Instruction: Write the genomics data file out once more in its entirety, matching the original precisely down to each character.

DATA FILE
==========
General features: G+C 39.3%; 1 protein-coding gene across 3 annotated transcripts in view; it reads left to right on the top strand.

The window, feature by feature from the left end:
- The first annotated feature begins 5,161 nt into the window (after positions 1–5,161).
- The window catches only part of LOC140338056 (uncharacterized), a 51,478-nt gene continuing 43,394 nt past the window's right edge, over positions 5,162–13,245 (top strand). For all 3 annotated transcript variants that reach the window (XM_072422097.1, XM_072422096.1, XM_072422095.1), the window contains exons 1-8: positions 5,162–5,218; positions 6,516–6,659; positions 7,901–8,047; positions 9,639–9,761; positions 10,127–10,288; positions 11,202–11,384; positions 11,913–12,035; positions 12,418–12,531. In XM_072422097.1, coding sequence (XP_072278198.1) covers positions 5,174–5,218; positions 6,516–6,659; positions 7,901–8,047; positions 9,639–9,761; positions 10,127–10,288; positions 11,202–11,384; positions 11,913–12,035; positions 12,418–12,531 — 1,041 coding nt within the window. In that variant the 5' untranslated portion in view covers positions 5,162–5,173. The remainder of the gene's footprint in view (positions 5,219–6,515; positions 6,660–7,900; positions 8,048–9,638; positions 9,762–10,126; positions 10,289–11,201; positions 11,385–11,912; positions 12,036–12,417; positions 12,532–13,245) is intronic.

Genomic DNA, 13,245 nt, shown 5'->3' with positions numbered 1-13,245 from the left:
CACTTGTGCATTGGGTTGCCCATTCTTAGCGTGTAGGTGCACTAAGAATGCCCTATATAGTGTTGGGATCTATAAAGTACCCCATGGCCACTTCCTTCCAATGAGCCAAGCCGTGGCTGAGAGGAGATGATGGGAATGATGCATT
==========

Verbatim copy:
General features: G+C 39.3%; 1 protein-coding gene across 3 annotated transcripts in view; it reads left to right on the top strand.

The window, feature by feature from the left end:
- The first annotated feature begins 5,161 nt into the window (after positions 1–5,161).
- The window catches only part of LOC140338056 (uncharacterized), a 51,478-nt gene continuing 43,394 nt past the window's right edge, over positions 5,162–13,245 (top strand). For all 3 annotated transcript variants that reach the window (XM_072422097.1, XM_072422096.1, XM_072422095.1), the window contains exons 1-8: positions 5,162–5,218; positions 6,516–6,659; positions 7,901–8,047; positions 9,639–9,761; positions 10,127–10,288; positions 11,202–11,384; positions 11,913–12,035; positions 12,418–12,531. In XM_072422097.1, coding sequence (XP_072278198.1) covers positions 5,174–5,218; positions 6,516–6,659; positions 7,901–8,047; positions 9,639–9,761; positions 10,127–10,288; positions 11,202–11,384; positions 11,913–12,035; positions 12,418–12,531 — 1,041 coding nt within the window. In that variant the 5' untranslated portion in view covers positions 5,162–5,173. The remainder of the gene's footprint in view (positions 5,219–6,515; positions 6,660–7,900; positions 8,048–9,638; positions 9,762–10,126; positions 10,289–11,201; positions 11,385–11,912; positions 12,036–12,417; positions 12,532–13,245) is intronic.

Genomic DNA, 13,245 nt, shown 5'->3' with positions numbered 1-13,245 from the left:
CACTTGTGCATTGGGTTGCCCATTCTTAGCGTGTAGGTGCACTAAGAATGCCCTATATAGTGTTGGGATCTATAAAGTACCCCATGGCCACTTCCTTCCAATGAGCCAAGCCGTGGCTGAGAGGAGATGATGGGAATGATGCATT